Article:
# 2011ORB_ an efficient alternative to SIFT or SURF.pdf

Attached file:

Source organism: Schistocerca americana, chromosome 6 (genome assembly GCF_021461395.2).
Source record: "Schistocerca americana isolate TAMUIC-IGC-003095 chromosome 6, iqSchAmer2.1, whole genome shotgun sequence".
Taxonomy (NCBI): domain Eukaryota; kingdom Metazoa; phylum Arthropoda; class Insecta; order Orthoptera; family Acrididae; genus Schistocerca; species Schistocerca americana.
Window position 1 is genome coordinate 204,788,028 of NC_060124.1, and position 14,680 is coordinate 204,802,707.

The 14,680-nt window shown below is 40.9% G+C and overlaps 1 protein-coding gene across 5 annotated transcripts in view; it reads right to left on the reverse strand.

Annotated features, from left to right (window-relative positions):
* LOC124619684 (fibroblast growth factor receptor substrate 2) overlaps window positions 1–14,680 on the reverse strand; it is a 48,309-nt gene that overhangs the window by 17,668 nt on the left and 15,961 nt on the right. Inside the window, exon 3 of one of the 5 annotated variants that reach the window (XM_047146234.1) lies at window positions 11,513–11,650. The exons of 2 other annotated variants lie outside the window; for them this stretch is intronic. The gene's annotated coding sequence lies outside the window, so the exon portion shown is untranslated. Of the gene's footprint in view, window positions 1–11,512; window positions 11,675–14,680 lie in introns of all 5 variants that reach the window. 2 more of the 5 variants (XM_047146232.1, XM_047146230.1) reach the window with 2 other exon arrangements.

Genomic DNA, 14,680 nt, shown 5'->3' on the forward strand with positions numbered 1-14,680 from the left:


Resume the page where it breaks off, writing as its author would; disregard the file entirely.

ORB: an efficient alternative to SIFT or SURF Ethan Rublee Vincent Rabaud Kurt Konolige Gary Bradski Willow Garage, Menlo Park, California {erublee}{vrabaud}{konolige}{bradski}@willowgarage.com Abstract Feature matching is at the base of many computer vi- sion problems, such as object recognition or structure from motion. Current methods rely on costly descriptors for de- tection and matching. In this paper, we propose a very fast binary descriptor based on BRIEF, called ORB, which is rotation invariant and resistant to noise. We demonstrate through experiments how ORB is at two orders of magni- tude faster than SIFT, while performing as well in many situations. The efficiency is tested on several real-world ap- plications, including object detection and patch-tracking on a smart phone. 1. Introduction The SIFT keypoint detector and descriptor [17], al- though over a decade old, have proven remarkably success- ful in a number of applications using visual features, in- cluding object recognition [17], image stitching [28], visual mapping [25], etc. However, it imposes a large computa- tional burden, especially for real-time systems such as vi- sual odometry, or for low-power devices such as cellphones. This has led to an intensive search for replacements with lower computation cost; arguably the best of these is SURF [2]. There has also been research aimed at speeding up the computation of SIFT, most notably with GPU devices [26]. In this paper, we propose a computationally-efficient re- placement to SIFT that has similar matching performance, is less affected by image noise, and is capable of being used for real-time performance. Our main motivation is to en- hance many common image-matching applications, e.g., to enable low-power devices without GPU acceleration to per- form panorama stitching and patch tracking, and to reduce the time for feature-based object detection on standard PCs. Our descriptor performs as well as SIFT on these tasks (and better than SURF), while being almost two orders of mag- nitude faster. Our proposed feature builds on the well-known FAST keypoint detector [23] and the recently-developed BRIEF descriptor [6]; for this reason we call it ORB (Oriented Figure 1. Typical matching result using ORB on real-world im- ages with viewpoint change. Green lines are valid matches; red circles indicate unmatched points. FAST and Rotated BRIEF). Both these techniques are at- tractive because of their good performance and low cost. In this paper, we address several limitations of these tech- niques vis-a-vis SIFT, most notably the lack of rotational invariance in BRIEF. Our main contributions are: ? The addition of a fast and accurate orientation compo- nent to FAST. ? The efficient computation of oriented BRIEF features. ? Analysis of variance and correlation of oriented BRIEF features. ? A learning method for de-correlating BRIEF features under rotational invariance, leading to better perfor- mance in nearest-neighbor applications. To validate ORB, we perform experiments that test the properties of ORB relative to SIFT and SURF, for both raw matching ability, and performance in image-matching applications. We also illustrate the efficiency of ORB by implementing a patch-tracking application on a smart phone. An additional benefit of ORB is that it is free from the licensing restrictions of SIFT and SURF. 2. Related Work Keypoints FAST and its variants [23, 24] are the method of choice for finding keypoints in real-time systems that match visual features, for example, Parallel Tracking and Mapping [13]. It is efficient and finds reasonable corner keypoints, although it must be augmented with pyramid 1 schemes for scale [14], and in our case, a Harris corner filter [11] to reject edges and provide a reasonable score. Many keypoint detectors include an orientation operator (SIFT and SURF are two prominent examples), but FAST does not. There are various ways to describe the orientation of a keypoint; many of these involve histograms of gradient computations, for example in SIFT [17] and the approxi- mation by block patterns in SURF [2]. These methods are either computationally demanding, or in the case of SURF, yield poor approximations. The reference paper by Rosin [22] gives an analysis of various ways of measuring orienta- tion of corners, and we borrow from his centroid technique. Unlike the orientation operator in SIFT, which can have multiple value on a single keypoint, the centroid operator gives a single dominant result. Descriptors BRIEF [6] is a recent feature descriptor that uses simple binary tests between pixels in a smoothed image patch. Its performance is similar to SIFT in many respects, including robustness to lighting, blur, and perspective dis- tortion. However, it is very sensitive to in-plane rotation. BRIEF grew out of research that uses binary tests to train a set of classification trees [4]. Once trained on a set of 500 or so typical keypoints, the trees can be used to re- turn a signature for any arbitrary keypoint [5]. In a similar manner, we look for the tests least sensitive to orientation. The classic method for finding uncorrelated tests is Princi- pal Component Analysis; for example, it has been shown that PCA for SIFT can help remove a large amount of re- dundant information [12]. However, the space of possible binary tests is too big to perform PCA and an exhaustive search is used instead. Visual vocabulary methods [21, 27] use offline clustering to find exemplars that are uncorrelated and can be used in matching. These techniques might also be useful in finding uncorrelated binary tests. The closest system to ORB is [3], which proposes a multi-scale Harris keypoint and oriented patch descriptor. This descriptor is used for image stitching, and shows good rotational and scale invariance. It is not as efficient to com- pute as our method, however. 3. oFAST: FAST Keypoint Orientation FAST features are widely used because of their compu- tational properties. However, FAST features do not have an orientation component. In this section we add an efficiently- computed orientation. 3.1. FAST Detector We start by detecting FAST points in the image. FAST takes one parameter, the intensity threshold between the center pixel and those in a circular ring about the center. We use FAST-9 (circular radius of 9), which has good per- formance. FAST does not produce a measure of cornerness, and we have found that it has large responses along edges. We em- ploy a Harris corner measure [11] to order the FAST key- points. For a target number N of keypoints, we first set the threshold low enough to get more than N keypoints, then order them according to the Harris measure, and pick the top N points. FAST does not produce multi-scale features. We employ a scale pyramid of the image, and produce FAST features (filtered by Harris) at each level in the pyramid. 3.2. Orientation by Intensity Centroid Our approach uses a simple but effective measure of cor- ner orientation, the intensity centroid [22]. The intensity centroid assumes that a corner’s intensity is offset from its center, and this vector may be used to impute an orientation. Rosin defines the moments of a patch as: mpq = summationdisplay x,y xpyqI(x,y), (1) and with these moments we may find the centroid: C = parenleftbiggm 10 m00, m01 m00 parenrightbigg (2) We can construct a vector from the corner’s center, O, to the centroid, vectorOC. The orientation of the patch then simply is: θ = atan2(m01,m10), (3) where atan2 is the quadrant-aware version of arctan. Rosin mentions taking into account whether the corner is dark or light; however, for our purposes we may ignore this as the angle measures are consistent regardless of the corner type. To improve the rotation invariance of this measure we make sure that moments are computed with x and y re- maining within a circular region of radius r. We empirically choose r to be the patch size, so that that x and y run from [?r,r]. As |C| approaches 0, the measure becomes unsta- ble; with FAST corners, we have found that this is rarely the case. We compared the centroid method with two gradient- based measures, BIN and MAX. In both cases, X and Y gradients are calculated on a smoothed image. MAX chooses the largest gradient in the keypoint patch; BIN forms a histogram of gradient directions at 10 degree inter- vals, and picks the maximum bin. BIN is similar to the SIFT algorithm, although it picks only a single orientation. The variance of the orientation in a simulated dataset (in-plane rotation plus added noise) is shown in Figure 2. Neither of the gradient measures performs very well, while the cen- troid gives a uniformly good orientation, even under large image noise. 5 10 15 20 25 30 35 40 0 5 10 15 20 25 Standard Deviation (degrees) Image Intensity Noise (gaussian noise for an 8 bit image) Standard Deviation in Angle Error IC MAX BIN Figure 2. Rotation measure. The intensity centroid (IC) per- forms best on recovering the orientation of artificially rotated noisy patches, compared to a histogram (BIN) and MAX method. 4. rBRIEF: Rotation-Aware Brief In this section, we first introduce a steered BRIEF de- scriptor, show how to compute it efficiently and demon- strate why it actually performs poorly with rotation. We then introduce a learning step to find less correlated binary tests leading to the better descriptor rBRIEF, for which we offer comparisons to SIFT and SURF. 4.1. Efficient Rotation of the BRIEF Operator Brief overview of BRIEF The BRIEF descriptor [6] is a bit string description of an image patch constructed from a set of binary intensity tests. Consider a smoothed image patch, p. A binary test τ is defined by: τ(p;x,y) := braceleftbigg 1 : p(x) p(y) 0 : p(x) ≥p(y) , (4) where p(x) is the intensity of p at a point x. The feature is defined as a vector of n binary tests: fn(p) := summationdisplay 1≤i≤n 2i?1τ(p;xi,yi) (5) Many different types of distributions of tests were consid- ered in [6]; here we use one of the best performers, a Gaus- sian distribution around the center of the patch. We also choose a vector length n = 256. It is important to smooth the image before performing the tests. In our implementation, smoothing is achieved us- ing an integral image, where each test point is a 5× 5 sub- window of a 31×31 pixel patch. These were chosen from our own experiments and the results in [6]. Steered BRIEF We would like to allow BRIEF to be invariant to in-plane rotation. Matching performance of BRIEF falls off sharply for in-plane rotation of more than a few degrees (see Figure 7). Calonder [6] suggests computing a BRIEF descriptor for a set of rotations and perspective warps of each patch, 0 20 40 60 80 100 120 140 0 0.05 0.1 0.15 0.2 0.25 0.3 0.35 0.4 0.45 0.5 Number of Bits Bit Response Mean Histogram of Descriptor Bit Mean Values BRIEF rBRIEF steered BRIEF Figure 3. Distribution of means for feature vectors: BRIEF, steered BRIEF (Section 4.1), and rBRIEF (Section 4.3). The X axis is the distance to a mean of 0.5 but this solution is obviously expensive. A more efficient method is to steer BRIEF according to the orientation of keypoints. For any feature set of n binary tests at location (xi,yi), define the 2×n matrix S = parenleftbiggx 1,.,xn y1,.,yn parenrightbigg Using the patch orientationθ and the corresponding rotation matrix Rθ, we construct a “steered” version Sθ of S: Sθ = RθS, Now the steered BRIEF operator becomes gn(p,θ) := fn(p)|(xi,yi) ∈ Sθ (6) We discretize the angle to increments of 2π/30 (12 de- grees), and construct a lookup table of precomputed BRIEF patterns. As long at the keypoint orientation θ is consistent across views, the correct set of points Sθ will be used to compute its descriptor. 4.2. Variance and Correlation One of the pleasing properties of BRIEF is that each bit feature has a large variance and a mean near 0.5. Figure 3 shows the spread of means for a typical Gaussian BRIEF pattern of 256 bits over 100k sample keypoints. A mean of 0.5 gives the maximum sample variance 0.25 for a bit feature. On the other hand, once BRIEF is oriented along the keypoint direction to give steered BRIEF, the means are shifted to a more distributed pattern (again, Figure 3). One way to understand this is that the oriented corner keypoints present a more uniform appearance to binary tests. High variance makes a feature more discriminative, since it responds differentially to inputs. Another desirable prop- erty is to have the tests uncorrelated, since then each test will contribute to the result. To analyze the correlation and 0 5 10 15 20 25 30 35 400 2 4 6 8 Component Eigenvalue BRIEF Steered BRIEF rBRIEF Figure 4. Distribution of eigenvalues in the PCA decomposition over 100k keypoints of three feature vectors: BRIEF, steered BRIEF (Section 4.1), and rBRIEF (Section 4.3). 0 0.005 0.01 0.015 0.02 0.025 0.03 0.035 0.04 0 64 128 192 256 Relative Frequency Descriptor Distance Distance Distribution rBRIEF steered BRIEF BRIEF Figure 5. The dotted lines show the distances of a keypoint to out- liers, while the solid lines denote the distances only between inlier matches for three feature vectors: BRIEF, steered BRIEF (Section 4.1), and rBRIEF (Section 4.3). variance of tests in the BRIEF vector, we looked at the re- sponse to 100k keypoints for BRIEF and steered BRIEF. The results are shown in Figure 4. Using PCA on the data, we plot the highest 40 eigenvalues (after which the two de- scriptors converge). Both BRIEF and steered BRIEF ex- hibit high initial eigenvalues, indicating correlation among the binary tests – essentially all the information is contained in the first 10 or 15 components. Steered BRIEF has signif- icantly lower variance, however, since the eigenvalues are lower, and thus is not as discriminative. Apparently BRIEF depends on random orientation of keypoints for good per- formance. Another view of the effect of steered BRIEF is shown in the distance distributions between inliers and out- liers (Figure 5). Notice that for steered BRIEF, the mean for outliers is pushed left, and there is more of an overlap with the inliers. 4.3. Learning Good Binary Features To recover from the loss of variance in steered BRIEF, and to reduce correlation among the binary tests, we de- velop a learning method for choosing a good subset of bi- nary tests. One possible strategy is to use PCA or some other dimensionality-reduction method, and starting from a large set of binary tests, identify 256 new features that have high variance and are uncorrelated over a large training set. However, since the new features are composed from a larger number of binary tests, they would be less efficient to com- pute than steered BRIEF. Instead, we search among all pos- sible binary tests to find ones that both have high variance (and means close to 0.5), as well as being uncorrelated. The method is as follows. We first set up a training set of some 300k keypoints, drawn from imag